What Is ‘Secondhand Stress’? Here’s What It Means, Plus 5 Ways to Manage
A leading doctor says we may be able to quiet our stress by understanding this one timely concept.
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Stress has reached all-time highs. According to the American Psychological Association, in 2022, 27% of adults in the United States said they’re too stressed to function, and 34% said that stress is overwhelming most of the time. If you feel stress, but you’re not sure why—or you feel more pessimistic, tired or irritable than usual—you may be experiencing secondhand stress.
Stress is often defined as a worry or concern about a specific issue, but Scott Lyons, Ph.D., DO, a doctor of osteopathy, licensed holistic psychologist, educator and author of the May 2023 book, Addicted to Drama, says: “Everything we’ve been told about stress is wrong.”
“Stress is a made-up word,” Dr. Lyons says. “It comes from ‘stressor,’ which is the stimulus, plus the physiological response that’s meant toward adaptation.” We react as if the stimulus is always a threat, but it’s not, and Dr. Lyons explains that with secondhand stress, “The person experiences the physiological symptoms without the original stimulus.” This is problematic because the person who experiences the stress firsthand can organize their experience and work through it, but the recipient of secondhand stress has to deal with the fallout without an organizing principle.
“Stress is not a threat,” Dr. Lyons says, “it’s actually an adaptive response, and stress only becomes a problem when we can’t process it.” Dr. Lyons uses secondhand smoke as an analogy: “You can’t exhale the smoke from a cigarette you didn’t have,” he says, “just like you can’t ‘exhale’ and process the stressor you didn’t have.”
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Take a rest from it
Just like you wouldn’t go to the gym and do endless bicep curls without a rest in between sets, you need to take a break from stressors so you can restore. “In our urgency culture, we rarely rest enough in the parasympathetic state so we can fully restore,” Dr. Lyons says.
This is why people who are in a consistent state of drama (and being addicted to secondhand stress is part of this) don’t feel comfortable when things settle down. “They’ll move toward stressors so they can stay in the revved-up state that feels comfortable and familiar to them,” Dr. Lyons says, “and secondhand stress can start to feel like the new normal. Some people use stress as a stimulant, which becomes their default way of moving through the world; they become dependent on it and no longer feel comfortable without it.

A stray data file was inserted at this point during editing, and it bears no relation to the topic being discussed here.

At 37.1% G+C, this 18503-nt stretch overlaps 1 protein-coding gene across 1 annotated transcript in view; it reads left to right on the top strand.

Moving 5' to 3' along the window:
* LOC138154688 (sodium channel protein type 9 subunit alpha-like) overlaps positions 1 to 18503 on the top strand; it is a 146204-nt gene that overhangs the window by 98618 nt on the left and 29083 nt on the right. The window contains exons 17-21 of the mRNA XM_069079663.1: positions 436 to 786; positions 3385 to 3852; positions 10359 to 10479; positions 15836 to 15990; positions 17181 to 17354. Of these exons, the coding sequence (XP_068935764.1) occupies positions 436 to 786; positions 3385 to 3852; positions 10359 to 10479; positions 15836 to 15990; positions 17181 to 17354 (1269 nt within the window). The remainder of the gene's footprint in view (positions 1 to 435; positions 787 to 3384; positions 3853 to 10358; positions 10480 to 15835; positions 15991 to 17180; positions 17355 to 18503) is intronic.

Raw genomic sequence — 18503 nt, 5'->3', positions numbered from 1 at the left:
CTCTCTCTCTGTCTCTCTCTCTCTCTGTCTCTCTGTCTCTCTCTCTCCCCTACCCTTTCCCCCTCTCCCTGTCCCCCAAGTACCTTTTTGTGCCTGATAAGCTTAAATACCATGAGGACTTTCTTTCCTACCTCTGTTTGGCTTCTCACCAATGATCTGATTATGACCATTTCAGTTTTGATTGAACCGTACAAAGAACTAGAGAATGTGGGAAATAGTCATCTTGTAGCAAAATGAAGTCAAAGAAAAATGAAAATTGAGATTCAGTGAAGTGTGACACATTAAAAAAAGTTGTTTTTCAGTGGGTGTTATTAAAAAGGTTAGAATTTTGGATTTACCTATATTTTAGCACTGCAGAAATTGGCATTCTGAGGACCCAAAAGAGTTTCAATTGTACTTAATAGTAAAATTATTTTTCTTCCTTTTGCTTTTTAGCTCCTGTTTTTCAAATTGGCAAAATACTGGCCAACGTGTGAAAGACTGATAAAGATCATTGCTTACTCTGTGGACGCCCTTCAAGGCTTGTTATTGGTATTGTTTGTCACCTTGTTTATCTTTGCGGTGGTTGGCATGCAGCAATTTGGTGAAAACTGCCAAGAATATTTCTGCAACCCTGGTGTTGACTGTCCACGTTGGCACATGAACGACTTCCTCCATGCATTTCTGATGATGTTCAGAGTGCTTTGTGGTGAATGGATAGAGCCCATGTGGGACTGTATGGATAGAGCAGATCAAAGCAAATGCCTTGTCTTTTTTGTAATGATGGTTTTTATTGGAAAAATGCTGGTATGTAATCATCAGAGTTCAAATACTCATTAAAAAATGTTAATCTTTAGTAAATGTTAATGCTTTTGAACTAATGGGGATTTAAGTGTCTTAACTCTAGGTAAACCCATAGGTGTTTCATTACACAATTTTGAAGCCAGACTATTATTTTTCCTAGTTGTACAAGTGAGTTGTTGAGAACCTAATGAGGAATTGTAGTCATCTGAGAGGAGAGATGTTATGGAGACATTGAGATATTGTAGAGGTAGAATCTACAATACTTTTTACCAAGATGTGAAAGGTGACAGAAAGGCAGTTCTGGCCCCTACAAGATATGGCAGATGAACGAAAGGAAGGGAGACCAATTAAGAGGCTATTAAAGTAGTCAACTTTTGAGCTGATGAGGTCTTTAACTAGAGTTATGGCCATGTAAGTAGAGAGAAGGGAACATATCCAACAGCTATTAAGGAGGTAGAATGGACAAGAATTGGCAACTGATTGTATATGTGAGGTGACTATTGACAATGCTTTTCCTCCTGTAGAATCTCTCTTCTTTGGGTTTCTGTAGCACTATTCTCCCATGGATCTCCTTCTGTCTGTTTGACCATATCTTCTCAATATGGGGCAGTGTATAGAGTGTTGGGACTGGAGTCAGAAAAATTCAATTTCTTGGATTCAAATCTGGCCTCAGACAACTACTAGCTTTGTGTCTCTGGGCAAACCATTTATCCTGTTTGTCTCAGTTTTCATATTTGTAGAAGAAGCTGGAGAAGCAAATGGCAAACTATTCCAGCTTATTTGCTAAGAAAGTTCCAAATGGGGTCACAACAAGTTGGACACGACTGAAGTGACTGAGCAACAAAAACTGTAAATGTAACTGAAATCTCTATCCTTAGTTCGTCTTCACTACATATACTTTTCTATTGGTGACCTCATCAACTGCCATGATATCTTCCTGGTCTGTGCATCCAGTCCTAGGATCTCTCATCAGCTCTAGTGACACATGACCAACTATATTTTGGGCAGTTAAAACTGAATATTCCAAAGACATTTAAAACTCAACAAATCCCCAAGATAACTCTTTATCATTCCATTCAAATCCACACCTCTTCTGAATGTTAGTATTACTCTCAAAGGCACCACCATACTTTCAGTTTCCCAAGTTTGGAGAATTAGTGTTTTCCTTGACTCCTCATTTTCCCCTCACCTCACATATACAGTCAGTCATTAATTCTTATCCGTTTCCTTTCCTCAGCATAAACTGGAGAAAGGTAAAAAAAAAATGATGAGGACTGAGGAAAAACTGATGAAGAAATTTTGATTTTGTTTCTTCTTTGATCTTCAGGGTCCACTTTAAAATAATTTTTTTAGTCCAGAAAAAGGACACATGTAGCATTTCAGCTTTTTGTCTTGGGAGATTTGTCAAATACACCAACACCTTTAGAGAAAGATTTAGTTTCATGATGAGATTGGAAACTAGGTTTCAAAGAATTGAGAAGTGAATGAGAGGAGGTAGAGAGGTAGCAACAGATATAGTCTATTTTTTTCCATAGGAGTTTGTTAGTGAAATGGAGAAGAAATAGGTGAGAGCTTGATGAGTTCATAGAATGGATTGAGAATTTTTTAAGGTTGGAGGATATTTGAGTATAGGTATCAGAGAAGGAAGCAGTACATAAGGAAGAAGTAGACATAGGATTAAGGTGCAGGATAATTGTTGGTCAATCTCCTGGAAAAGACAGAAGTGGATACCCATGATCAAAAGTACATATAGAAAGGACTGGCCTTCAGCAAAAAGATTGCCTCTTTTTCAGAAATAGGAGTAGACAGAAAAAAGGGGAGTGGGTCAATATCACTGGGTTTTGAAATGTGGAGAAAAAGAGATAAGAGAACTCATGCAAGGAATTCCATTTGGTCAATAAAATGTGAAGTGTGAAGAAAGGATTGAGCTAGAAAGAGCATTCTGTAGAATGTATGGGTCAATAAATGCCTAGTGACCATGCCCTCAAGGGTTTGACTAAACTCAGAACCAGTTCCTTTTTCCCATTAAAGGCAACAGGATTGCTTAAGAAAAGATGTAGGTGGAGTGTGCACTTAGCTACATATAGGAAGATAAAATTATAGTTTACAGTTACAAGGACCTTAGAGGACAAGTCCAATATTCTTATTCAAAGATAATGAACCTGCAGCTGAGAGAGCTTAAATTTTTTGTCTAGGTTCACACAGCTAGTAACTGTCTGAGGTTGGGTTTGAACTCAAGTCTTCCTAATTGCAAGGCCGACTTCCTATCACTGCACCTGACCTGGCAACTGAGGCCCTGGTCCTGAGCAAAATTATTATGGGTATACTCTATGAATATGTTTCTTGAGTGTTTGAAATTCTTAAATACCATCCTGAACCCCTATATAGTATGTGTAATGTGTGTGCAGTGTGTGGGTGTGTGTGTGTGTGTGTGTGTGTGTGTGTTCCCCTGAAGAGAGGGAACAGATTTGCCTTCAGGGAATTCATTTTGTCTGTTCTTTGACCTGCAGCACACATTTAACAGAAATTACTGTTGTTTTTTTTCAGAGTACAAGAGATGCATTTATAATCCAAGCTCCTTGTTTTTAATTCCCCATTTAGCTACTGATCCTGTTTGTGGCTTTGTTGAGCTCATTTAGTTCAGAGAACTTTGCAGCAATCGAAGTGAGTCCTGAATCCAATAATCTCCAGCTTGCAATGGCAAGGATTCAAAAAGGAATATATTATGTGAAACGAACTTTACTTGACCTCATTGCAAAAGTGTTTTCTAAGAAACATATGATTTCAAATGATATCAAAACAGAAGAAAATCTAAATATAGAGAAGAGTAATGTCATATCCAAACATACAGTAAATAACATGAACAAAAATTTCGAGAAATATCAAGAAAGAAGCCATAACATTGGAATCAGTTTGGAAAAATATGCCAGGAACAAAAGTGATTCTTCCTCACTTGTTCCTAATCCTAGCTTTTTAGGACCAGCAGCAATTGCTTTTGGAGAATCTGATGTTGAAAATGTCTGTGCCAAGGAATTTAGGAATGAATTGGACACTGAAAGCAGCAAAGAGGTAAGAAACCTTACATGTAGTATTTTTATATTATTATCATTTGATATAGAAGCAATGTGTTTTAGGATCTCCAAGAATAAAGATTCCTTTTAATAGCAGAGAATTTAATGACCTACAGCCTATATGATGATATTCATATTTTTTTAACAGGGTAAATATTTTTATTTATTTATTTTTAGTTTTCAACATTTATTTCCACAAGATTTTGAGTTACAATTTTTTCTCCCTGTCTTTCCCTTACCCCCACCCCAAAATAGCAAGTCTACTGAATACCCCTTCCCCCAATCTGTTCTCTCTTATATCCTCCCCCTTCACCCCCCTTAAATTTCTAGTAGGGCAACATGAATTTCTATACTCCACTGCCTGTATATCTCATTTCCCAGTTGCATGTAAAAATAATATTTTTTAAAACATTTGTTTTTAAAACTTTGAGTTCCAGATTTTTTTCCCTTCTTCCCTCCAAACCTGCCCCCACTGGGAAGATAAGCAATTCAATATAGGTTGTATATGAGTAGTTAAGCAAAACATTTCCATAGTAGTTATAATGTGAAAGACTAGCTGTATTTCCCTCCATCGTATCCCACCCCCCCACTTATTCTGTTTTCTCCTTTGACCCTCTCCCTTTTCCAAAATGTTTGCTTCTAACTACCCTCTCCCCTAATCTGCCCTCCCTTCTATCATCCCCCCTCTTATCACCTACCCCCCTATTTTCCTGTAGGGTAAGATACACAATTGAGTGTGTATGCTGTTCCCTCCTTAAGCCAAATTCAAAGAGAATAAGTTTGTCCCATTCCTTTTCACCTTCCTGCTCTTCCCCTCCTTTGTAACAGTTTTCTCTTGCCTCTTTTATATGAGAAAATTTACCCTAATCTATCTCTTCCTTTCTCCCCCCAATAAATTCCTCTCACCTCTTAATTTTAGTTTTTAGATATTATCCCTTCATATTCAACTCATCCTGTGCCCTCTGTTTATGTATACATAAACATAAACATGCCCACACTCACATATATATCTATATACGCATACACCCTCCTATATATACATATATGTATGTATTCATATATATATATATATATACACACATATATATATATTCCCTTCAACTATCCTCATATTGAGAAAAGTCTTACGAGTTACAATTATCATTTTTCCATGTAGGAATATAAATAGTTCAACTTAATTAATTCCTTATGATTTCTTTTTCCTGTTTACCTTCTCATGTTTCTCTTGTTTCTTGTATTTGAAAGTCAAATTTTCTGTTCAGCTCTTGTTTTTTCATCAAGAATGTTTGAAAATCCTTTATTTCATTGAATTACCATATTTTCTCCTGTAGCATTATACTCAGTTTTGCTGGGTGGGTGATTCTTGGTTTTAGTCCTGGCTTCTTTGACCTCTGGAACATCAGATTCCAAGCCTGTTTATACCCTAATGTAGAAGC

“Anxiety, crisis and chaos from a stress response can be utilized as energy—like people use stimulants like coffee or cocaine—to help people function in society,” Dr. Lyons says, but we’re using “function” loosely here, because living in that heightened state isn’t sustainable.
If we find ourselves on the receiving end of secondhand stress, it’s OK to ask for a pause. Dr. Lyons gives us permission to say, “What you’re sharing is intense. I need to pause for a moment and process.”
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Become acquainted with your physical tension
“Secondhand stress is similar to transgenerational trauma in that we don’t have the event itself to process and we only have the residue of the experience embedded in our body,” Dr. Lyons says. “So we don’t have a narrative structure to help us process the experience so we can get PTSD when we get stuck on a loop of the experience without the ability or opportunity to help us move out of the physical experience of the trauma.”
If the energy feels stagnant or stuck, ask the stressed person if they want to take a walk. If they don’t, you can take a walk alone to help shake off the tension and move it through you.
Dr. Lyons recommends pandiculation for getting in touch with how stress is settling into—and hopefully releasing from—the body. “Pandiculation is the increase of tension—like when you get a massage—so that when it is released, the brain registers it as ‘different,'” Dr. Lyons explains. “This is how we’re able to get a relaxation response and bypass what has become status quo.”
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Pay attention to your triggers
If someone shares their stressful experience and you feel like you don’t have the bandwidth to help them process—perhaps because you went through something similar in your own life—Dr. Lyons says this indicates you still have some unprocessed trauma. “One thing we know that’s important for healing and comes after healing is space,” Dr. Lyons says. “We can also call this resilience, which is when we have the capacity for more things to flow through us.”
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“Feel your feet on the ground,” Dr. Lyons says. “Come back to yourself, feel a sense of weight, feel your breath.”
Dr. Lyons says we should ask ourselves three questions:
- What am I feeling?
- What do I notice?
- What do I need?
Dr. Lyons says we might assume we need to relax and rest, but we might really need to go for a run and expend some of this external energy. “If we don’t process the stress, we may pass it on to someone else, and then secondary stress becomes tertiary stress,” he says.
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As human beings out in the world interacting with other human beings, we have to acknowledge and accept that we’re going to be exposed to other people’s stress. “It’s our responsibility to process the stress we encounter whether it’s firsthand, secondhand or even thirdhand,” Dr. Lyons says. “We can’t outrun our evolution.”